March 8, 2017 (Wednesday)

by Yule Heibel on March 7, 2018

Feeling bereft this morning, not sure why. The sky is thick with clouds flowing smoothly northwards, and it will rain today. But that’s not the reason for how I feel. It’s that, somehow, I don’t feel that I’m living my life. I feel that, somehow, I didn’t build this, this life. And yet I must have–or at least contributed quite a bit. Yet so much must have happened subconsciously. Contradictions galore… I want to live in a city. I don’t want to live in an ugly city. It’s me, I’m the problem. I can’t accept anything about myself, really–at least that’s the sense I get if I start digging. I wonder about these courses that “teach” “radical” “self-acceptance,” for example. I’d probably run screaming from the room. My “Acceptance” meditation pack asks, “Who or what are you resisting in your life right now?” Ask yourself in the second person, just like that. Well, today I realized that the question still works if you cut it off, like so: “Who or what are you?” And I got nothing–and a lot, or more, it seemed, than when I asked the complete question. My resistance is to myself, and it seems to work on at least two levels. One, I resist the “real” me, which I don’t accept because she’s an unworthy, bad person who should never have been born. I think part of that belief was bricked and mortared into my core in the maternal bosom. I suppose a radical self-acceptance course would “teach” me how to unbrick myself and to love the core me. But here’s where the second problem arises: I do believe that I’m the sum of parts, somehow. I change, I morph, I am not constant–or at least not constantly the same. I think science would bear me out at the molecular level–and even psychologically and neurologically. For example, I was probably born with astigmatism, but over the decades my eyes have changed in other ways, affecting how I see and focus on the world. My brain was developing at birth and continued to do so throughout childhood. I’d like to think it continues this way still. So, biologically I’m inconstant–and culturally, sociologically, I’ve reinforced these statuses through fashion (fashioning, making): how I learn, what I learn, how I live, what I choose (or not choose) as my environment. And still, I resist the “real” me–and of course I resist the real me, because at some level I don’t believe there is one–hence, unbricking the “core” so it can be “accepted” seems like a fools’ errand to me. But I’m at a loss how to keep fashioning the me I have–the one I have created. I’m haunted by the past, I can’t see the future very clearly. That we’re in such horrible political waters doesn’t help. I suppose I should undertake an audit of all the various bits and pieces of me, and polish them up, make them shine, put them together… (“She’s so well put together,” her friends said of her. Ha ha.) If I was attacked (see “rusty nail” incident), and I believe I was, then that assault also contributed, along with the “raised by wolves”-and-“narcissistic mother” syndrome, to my core instability. But I had a guardian angel, in (and after) that incident. Sounds wacky, but I know it to be true. Does that mean there is a core, that I believe there is one?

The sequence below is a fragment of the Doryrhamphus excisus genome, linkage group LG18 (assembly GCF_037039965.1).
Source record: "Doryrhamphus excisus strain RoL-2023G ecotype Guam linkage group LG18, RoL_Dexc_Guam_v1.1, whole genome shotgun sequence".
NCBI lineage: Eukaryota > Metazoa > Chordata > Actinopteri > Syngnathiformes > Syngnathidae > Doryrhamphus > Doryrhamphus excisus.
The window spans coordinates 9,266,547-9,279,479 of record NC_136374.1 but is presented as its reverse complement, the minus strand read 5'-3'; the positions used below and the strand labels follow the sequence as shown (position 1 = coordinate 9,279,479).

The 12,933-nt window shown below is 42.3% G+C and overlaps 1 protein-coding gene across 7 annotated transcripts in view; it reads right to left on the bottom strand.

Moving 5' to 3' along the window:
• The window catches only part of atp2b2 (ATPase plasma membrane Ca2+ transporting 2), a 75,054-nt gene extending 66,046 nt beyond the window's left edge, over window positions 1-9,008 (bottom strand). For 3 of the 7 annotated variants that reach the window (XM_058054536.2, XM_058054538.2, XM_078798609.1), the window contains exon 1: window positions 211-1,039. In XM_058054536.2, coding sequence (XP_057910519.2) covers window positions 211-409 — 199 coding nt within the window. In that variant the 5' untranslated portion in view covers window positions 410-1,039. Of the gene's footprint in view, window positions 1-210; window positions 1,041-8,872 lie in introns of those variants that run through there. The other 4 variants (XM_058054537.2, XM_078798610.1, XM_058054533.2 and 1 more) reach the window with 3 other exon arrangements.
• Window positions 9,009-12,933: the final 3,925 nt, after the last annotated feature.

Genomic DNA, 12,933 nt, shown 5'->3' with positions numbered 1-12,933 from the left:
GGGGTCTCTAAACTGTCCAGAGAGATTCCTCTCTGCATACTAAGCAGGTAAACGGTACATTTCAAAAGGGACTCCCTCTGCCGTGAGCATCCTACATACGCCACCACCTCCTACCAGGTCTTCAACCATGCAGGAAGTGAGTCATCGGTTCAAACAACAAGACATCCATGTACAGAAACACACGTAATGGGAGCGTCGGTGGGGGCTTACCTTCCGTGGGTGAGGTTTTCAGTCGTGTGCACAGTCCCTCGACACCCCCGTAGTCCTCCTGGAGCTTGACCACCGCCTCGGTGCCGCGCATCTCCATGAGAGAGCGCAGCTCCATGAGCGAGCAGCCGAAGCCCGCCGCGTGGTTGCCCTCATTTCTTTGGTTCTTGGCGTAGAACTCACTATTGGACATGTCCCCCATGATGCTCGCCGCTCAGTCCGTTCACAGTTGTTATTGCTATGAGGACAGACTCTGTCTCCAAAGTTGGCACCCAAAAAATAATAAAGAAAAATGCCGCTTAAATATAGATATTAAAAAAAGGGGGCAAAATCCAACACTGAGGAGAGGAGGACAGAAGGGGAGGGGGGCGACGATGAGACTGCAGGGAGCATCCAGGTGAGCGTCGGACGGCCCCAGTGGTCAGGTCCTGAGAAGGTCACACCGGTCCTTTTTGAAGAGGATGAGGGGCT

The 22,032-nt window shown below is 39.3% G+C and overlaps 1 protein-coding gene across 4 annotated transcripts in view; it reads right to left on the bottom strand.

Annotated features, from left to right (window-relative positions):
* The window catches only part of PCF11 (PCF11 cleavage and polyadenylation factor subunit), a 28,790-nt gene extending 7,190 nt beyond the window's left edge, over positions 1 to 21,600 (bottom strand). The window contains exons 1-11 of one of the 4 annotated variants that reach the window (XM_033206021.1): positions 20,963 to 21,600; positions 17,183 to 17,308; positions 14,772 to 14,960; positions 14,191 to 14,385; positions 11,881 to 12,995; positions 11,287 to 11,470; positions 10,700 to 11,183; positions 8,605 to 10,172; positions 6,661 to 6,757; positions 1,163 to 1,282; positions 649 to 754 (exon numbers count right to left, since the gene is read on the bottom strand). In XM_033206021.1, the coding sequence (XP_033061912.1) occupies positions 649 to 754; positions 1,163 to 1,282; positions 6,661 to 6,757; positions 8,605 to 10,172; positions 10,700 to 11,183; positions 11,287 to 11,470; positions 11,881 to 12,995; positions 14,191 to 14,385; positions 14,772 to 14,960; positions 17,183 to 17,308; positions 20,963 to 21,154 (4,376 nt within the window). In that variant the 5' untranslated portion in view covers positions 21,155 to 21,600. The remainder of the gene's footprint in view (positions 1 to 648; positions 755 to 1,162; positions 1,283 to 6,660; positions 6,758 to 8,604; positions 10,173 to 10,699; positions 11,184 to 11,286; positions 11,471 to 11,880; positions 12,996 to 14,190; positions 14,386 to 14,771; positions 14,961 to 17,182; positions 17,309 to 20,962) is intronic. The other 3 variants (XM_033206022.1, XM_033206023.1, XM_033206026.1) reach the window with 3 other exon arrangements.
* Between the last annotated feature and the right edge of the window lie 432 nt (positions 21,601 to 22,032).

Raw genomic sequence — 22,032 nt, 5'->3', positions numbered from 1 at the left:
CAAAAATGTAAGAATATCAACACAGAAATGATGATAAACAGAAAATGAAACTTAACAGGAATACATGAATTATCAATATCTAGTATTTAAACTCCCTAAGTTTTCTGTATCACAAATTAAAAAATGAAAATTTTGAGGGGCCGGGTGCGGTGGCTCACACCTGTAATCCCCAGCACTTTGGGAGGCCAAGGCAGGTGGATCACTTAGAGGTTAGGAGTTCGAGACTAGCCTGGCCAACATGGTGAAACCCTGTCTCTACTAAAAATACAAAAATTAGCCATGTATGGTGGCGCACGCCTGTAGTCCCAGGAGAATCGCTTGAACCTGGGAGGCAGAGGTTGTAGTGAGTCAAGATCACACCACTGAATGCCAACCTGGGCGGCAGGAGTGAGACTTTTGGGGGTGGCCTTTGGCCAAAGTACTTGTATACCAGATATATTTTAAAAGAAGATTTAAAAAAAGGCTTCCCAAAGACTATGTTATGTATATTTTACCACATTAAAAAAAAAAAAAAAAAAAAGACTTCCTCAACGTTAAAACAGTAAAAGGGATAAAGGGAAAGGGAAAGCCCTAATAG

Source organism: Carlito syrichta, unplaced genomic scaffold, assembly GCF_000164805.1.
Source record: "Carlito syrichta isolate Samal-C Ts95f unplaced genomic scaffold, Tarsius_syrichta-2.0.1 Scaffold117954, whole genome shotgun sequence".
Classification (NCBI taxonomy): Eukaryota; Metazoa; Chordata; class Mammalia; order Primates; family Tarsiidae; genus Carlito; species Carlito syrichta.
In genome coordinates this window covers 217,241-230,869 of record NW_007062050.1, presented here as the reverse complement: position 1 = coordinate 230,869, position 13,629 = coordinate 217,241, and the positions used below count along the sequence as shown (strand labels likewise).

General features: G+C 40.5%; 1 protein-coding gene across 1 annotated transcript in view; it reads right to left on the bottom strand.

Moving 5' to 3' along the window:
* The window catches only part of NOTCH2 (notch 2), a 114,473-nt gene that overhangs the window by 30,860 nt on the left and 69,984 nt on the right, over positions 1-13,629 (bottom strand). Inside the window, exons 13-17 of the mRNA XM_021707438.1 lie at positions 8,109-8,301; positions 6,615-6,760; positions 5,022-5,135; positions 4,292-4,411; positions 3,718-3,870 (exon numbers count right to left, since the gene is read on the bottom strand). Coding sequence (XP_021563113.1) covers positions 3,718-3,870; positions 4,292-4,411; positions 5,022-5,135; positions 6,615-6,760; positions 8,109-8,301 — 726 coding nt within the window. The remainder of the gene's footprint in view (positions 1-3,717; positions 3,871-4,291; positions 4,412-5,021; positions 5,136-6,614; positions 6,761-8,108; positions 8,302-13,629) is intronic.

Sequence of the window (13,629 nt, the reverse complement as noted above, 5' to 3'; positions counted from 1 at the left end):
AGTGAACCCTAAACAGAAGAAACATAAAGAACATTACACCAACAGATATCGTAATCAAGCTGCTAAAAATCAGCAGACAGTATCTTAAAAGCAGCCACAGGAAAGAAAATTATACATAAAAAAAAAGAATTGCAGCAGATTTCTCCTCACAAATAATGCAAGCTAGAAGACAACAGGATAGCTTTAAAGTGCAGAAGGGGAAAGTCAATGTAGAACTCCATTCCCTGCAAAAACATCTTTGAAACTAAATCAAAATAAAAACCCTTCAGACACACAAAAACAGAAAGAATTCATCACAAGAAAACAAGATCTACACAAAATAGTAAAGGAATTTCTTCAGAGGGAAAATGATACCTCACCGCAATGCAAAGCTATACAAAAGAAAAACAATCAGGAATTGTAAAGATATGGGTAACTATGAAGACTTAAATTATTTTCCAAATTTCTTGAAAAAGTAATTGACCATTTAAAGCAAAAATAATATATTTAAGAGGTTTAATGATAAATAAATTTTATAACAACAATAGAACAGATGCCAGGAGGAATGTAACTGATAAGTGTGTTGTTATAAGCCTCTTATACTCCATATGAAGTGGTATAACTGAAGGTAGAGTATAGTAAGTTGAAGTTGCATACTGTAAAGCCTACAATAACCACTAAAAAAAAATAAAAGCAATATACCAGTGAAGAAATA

In other news: I went on Facebook for the first time in days, perhaps actually weeks, and it was shockingly boring. If you don’t constantly feed it, it serves a very thin gruel back. All the interestingness comes from the feeding, which grows an ephemeral life at the expense of an embodied, durable one. It’s a digital mirage, and a perfect simulacrum at the level of the mechanics and dynamics of “real” life. But it’s not real life. I will write a longer “commonplaces” note about this on Evernote.


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